Tuesday, October 20, 2009

Noah Lane

It's not yet snowbird season in Key West, so Truman Annex isn't as busy as it will be in a few weeks. It was the work of a moment to stop in Noah Lane to admire the shadows of the afternoon sun on all the white woodwork and green palms. Truman Annex was built on the site of the Naval base more or less and features homes built in the "Key West style" but not in the Key West manner. That is to say large homes with yards, perhaps not as large and somewhere not too far away to park one's splendid car more or less under cover.Noah Lane lies closest to Truman Waterfront and this little sign hits you in the eye as you ride toward Fort Zachary:Looking past the sign one can see the old Navy Guard hut on the Truman waterfront,waiting to get demolished when the city implements it's brave new waterfront plan. Whenever that will be approved.Noah Lane is pretty much representative of Truman Annex, a gated community that has made headlines over the years, getting into more than it's fair share of disputes with the city commission. The last one involved the proposal to stick a gate across Southard Street which would be closed at ten at night. The city commission caved immediately and built an alternative entrance to the waterfront via Petronia Street, but the Navy said the gate was a bad idea because they want 24 hour access to their base around the corner and the Truman Annex Master Property Owners Association in turn dropped their pants with utmost respect and the gate has not yet materialized.The architecture inside the Annex is pretty much uniform, roofs, gables and widows walks:You'd think that this profusion of greenery and neat picket fences would induce utmost serenity in a town not celebrated for that quality. When I was there, a nasty yappy little dog was venting endlessly, perhaps it didn't much like Bonnevilles, even silent parked ones, and that didn't improve the ambiance for me.I was quite surprised to find evidence of raccoons or some other thing littering the sidewalk:Truman Annex's other big dispute with the City was over short term rentals. One has to have a license to rent a dwelling in Key West for any period less than 28 days at a time. The licenses had been rather hard to get but Truman Annex ignored the law until the City decided to crack down and lost the case. So, for people who bought homes in the Annex planning to rent them to make up the mortgage it's a good thing, for people looking for a quiet retreat behind the secure gates, it's not so good.I never thought about it too much until a friend of mine years ago told me of his experiences living in a condo which attracted a great many short term renters. I don't think I would much like living next to party central even if I could afford an erection like this magnificence:The story behind the construction of the Annex is quite surprising, and it went something like this. A young would-be developer who first came to Key West as a wandering lost soul conceived the notion that he would buy up the Navy property put up for sale. He got it for seventeen million, they say and then went bust. But on his second go round he got it sorted out, built it, sold it and went on to develop other properties in the "Key West style." Notably the Golf Course and Tranquility Bay in Marathon. I think the Annex looks much better for the presence of a Bonneville:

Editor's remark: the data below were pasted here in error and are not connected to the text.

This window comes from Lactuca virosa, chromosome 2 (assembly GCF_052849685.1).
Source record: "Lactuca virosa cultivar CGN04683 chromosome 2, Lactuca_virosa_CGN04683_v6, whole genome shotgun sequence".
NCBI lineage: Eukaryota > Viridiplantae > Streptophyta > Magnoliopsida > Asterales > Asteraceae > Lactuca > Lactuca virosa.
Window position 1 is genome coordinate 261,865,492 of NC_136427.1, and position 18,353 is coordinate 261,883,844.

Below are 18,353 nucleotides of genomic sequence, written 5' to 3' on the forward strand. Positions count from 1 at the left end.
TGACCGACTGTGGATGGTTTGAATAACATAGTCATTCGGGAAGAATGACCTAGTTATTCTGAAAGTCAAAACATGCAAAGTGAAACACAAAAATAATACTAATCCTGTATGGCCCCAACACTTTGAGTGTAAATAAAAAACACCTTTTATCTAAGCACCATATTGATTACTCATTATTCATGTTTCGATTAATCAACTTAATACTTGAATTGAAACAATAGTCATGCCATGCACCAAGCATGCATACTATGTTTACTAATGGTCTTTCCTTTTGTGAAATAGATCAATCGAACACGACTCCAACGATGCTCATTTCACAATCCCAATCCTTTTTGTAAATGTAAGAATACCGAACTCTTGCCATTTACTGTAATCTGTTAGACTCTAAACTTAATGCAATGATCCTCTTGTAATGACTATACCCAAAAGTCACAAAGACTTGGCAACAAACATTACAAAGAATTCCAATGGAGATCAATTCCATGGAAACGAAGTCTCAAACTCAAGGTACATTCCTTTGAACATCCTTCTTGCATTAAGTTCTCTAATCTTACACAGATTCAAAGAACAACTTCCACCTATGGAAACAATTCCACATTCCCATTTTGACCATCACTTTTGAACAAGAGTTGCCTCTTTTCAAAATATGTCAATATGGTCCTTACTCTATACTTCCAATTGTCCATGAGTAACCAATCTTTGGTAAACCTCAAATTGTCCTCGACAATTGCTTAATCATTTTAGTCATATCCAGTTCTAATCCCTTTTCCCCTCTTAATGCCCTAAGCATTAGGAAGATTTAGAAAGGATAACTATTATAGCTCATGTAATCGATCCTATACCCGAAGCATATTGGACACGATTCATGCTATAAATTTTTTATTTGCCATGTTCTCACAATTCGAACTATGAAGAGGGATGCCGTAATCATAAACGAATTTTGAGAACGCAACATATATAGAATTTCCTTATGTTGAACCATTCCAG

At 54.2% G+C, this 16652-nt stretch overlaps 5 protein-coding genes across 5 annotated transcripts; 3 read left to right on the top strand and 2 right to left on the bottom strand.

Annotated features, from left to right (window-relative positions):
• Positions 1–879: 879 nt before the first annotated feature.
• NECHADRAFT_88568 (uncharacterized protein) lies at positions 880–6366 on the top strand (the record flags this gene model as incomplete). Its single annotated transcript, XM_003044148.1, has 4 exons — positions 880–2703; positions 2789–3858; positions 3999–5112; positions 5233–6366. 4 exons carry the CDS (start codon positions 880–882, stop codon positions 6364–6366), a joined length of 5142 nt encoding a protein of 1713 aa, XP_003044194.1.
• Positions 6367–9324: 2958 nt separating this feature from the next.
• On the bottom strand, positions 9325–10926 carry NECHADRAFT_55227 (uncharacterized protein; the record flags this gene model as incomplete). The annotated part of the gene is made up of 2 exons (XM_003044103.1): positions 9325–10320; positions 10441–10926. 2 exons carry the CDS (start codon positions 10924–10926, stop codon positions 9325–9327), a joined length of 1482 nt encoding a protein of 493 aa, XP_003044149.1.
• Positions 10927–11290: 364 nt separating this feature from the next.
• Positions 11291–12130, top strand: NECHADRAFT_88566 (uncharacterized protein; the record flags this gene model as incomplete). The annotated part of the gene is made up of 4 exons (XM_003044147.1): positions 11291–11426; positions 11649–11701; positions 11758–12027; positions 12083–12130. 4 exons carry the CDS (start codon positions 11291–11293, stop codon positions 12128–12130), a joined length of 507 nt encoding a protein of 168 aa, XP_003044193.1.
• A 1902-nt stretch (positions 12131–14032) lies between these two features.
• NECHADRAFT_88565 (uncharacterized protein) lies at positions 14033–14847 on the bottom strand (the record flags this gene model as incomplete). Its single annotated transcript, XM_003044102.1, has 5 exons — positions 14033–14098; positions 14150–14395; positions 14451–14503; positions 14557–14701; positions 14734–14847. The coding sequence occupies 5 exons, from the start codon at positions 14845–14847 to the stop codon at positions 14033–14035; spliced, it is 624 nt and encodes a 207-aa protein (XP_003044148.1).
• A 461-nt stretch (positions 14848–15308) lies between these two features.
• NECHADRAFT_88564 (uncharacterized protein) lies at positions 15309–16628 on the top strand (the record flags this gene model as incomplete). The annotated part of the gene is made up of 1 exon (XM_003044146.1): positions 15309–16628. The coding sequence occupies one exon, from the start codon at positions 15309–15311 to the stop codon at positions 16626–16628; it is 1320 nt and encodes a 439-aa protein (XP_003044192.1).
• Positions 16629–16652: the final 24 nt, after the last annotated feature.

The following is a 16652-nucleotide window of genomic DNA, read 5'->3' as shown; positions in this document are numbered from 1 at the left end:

I was interested to note the outdoor ceilings were painted in the traditional Key West shade of blue, said to alienate insects, or more esoterically, evil spirits. I'm not much of an evil spirits kind of man, but I like the shade of blue. I have threatened to have my Nissan repainted this color when my wife isn't looking:
And here is an actual picture of me riding in a circle on Noah Lane:I told you it looked better for the presence of a Bonneville.